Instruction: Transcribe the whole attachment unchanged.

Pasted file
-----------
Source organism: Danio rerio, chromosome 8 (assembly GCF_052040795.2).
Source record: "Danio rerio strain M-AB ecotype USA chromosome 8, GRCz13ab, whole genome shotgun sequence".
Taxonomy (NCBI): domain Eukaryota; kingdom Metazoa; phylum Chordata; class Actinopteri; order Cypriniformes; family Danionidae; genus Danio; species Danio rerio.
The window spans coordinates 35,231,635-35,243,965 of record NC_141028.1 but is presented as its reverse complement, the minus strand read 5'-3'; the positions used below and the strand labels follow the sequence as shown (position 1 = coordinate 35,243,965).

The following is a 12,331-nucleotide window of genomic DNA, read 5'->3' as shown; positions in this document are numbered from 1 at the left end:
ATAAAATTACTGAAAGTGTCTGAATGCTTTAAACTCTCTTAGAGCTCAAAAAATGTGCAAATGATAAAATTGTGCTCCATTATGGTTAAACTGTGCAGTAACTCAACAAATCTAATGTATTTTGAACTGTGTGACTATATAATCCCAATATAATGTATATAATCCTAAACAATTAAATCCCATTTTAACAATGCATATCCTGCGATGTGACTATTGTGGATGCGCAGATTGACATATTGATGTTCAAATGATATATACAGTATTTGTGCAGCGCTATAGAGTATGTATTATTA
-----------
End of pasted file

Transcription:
Source organism: Danio rerio, chromosome 8 (assembly GCF_052040795.2).
Source record: "Danio rerio strain M-AB ecotype USA chromosome 8, GRCz13ab, whole genome shotgun sequence".
Taxonomy (NCBI): domain Eukaryota; kingdom Metazoa; phylum Chordata; class Actinopteri; order Cypriniformes; family Danionidae; genus Danio; species Danio rerio.
The window spans coordinates 35,231,635-35,243,965 of record NC_141028.1 but is presented as its reverse complement, the minus strand read 5'-3'; the positions used below and the strand labels follow the sequence as shown (position 1 = coordinate 35,243,965).

The following is a 12,331-nucleotide window of genomic DNA, read 5'->3' as shown; positions in this document are numbered from 1 at the left end:
ATAAAATTACTGAAAGTGTCTGAATGCTTTAAACTCTCTTAGAGCTCAAAAAATGTGCAAATGATAAAATTGTGCTCCATTATGGTTAAACTGTGCAGTAACTCAACAAATCTAATGTATTTTGAACTGTGTGACTATATAATCCCAATATAATGTATATAATCCTAAACAATTAAATCCCATTTTAACAATGCATATCCTGCGATGTGACTATTGTGGATGCGCAGATTGACATATTGATGTTCAAATGATATATACAGTATTTGTGCAGCGCTATAGAGTATGTATTATTA